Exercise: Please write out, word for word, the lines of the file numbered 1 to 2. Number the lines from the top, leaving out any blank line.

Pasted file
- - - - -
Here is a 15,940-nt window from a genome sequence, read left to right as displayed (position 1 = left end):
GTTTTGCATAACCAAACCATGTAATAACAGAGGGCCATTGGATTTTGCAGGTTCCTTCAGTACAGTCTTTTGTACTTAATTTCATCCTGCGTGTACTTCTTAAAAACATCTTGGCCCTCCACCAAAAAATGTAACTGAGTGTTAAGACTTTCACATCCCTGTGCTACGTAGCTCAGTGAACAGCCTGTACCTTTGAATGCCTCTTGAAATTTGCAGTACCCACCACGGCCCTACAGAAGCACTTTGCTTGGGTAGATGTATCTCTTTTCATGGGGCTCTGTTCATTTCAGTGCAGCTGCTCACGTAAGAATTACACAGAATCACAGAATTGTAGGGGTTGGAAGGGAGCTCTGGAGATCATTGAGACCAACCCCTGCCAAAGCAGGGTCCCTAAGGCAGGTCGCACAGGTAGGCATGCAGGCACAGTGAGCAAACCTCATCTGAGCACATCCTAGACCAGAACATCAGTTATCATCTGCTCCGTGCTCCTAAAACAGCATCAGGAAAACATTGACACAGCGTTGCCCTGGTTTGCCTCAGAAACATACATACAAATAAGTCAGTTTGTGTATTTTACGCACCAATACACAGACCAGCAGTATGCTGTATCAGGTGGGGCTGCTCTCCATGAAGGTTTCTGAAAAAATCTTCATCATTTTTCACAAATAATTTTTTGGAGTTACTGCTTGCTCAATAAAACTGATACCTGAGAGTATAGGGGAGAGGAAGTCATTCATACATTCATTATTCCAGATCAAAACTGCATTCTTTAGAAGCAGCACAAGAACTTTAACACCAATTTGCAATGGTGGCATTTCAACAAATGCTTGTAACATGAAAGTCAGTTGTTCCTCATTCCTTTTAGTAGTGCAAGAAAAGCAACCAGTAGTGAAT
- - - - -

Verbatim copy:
Here is a 15,940-nt window from a genome sequence, read left to right as displayed (position 1 = left end):
GTTTTGCATAACCAAACCATGTAATAACAGAGGGCCATTGGATTTTGCAGGTTCCTTCAGTACAGTCTTTTGTACTTAATTTCATCCTGCGTGTACTTCTTAAAAACATCTTGGCCCTCCACCAAAAAATGTAACTGAGTGTTAAGACTTTCACATCCCTGTGCTACGTAGCTCAGTGAACAGCCTGTACCTTTGAATGCCTCTTGAAATTTGCAGTACCCACCACGGCCCTACAGAAGCACTTTGCTTGGGTAGATGTATCTCTTTTCATGGGGCTCTGTTCATTTCAGTGCAGCTGCTCACGTAAGAATTACACAGAATCACAGAATTGTAGGGGTTGGAAGGGAGCTCTGGAGATCATTGAGACCAACCCCTGCCAAAGCAGGGTCCCTAAGGCAGGTCGCACAGGTAGGCATGCAGGCACAGTGAGCAAACCTCATCTGAGCACATCCTAGACCAGAACATCAGTTATCATCTGCTCCGTGCTCCTAAAACAGCATCAGGAAAACATTGACACAGCGTTGCCCTGGTTTGCCTCAGAAACATACATACAAATAAGTCAGTTTGTGTATTTTACGCACCAATACACAGACCAGCAGTATGCTGTATCAGGTGGGGCTGCTCTCCATGAAGGTTTCTGAAAAAATCTTCATCATTTTTCACAAATAATTTTTTGGAGTTACTGCTTGCTCAATAAAACTGATACCTGAGAGTATAGGGGAGAGGAAGTCATTCATACATTCATTATTCCAGATCAAAACTGCATTCTTTAGAAGCAGCACAAGAACTTTAACACCAATTTGCAATGGTGGCATTTCAACAAATGCTTGTAACATGAAAGTCAGTTGTTCCTCATTCCTTTTAGTAGTGCAAGAAAAGCAACCAGTAGTGAAT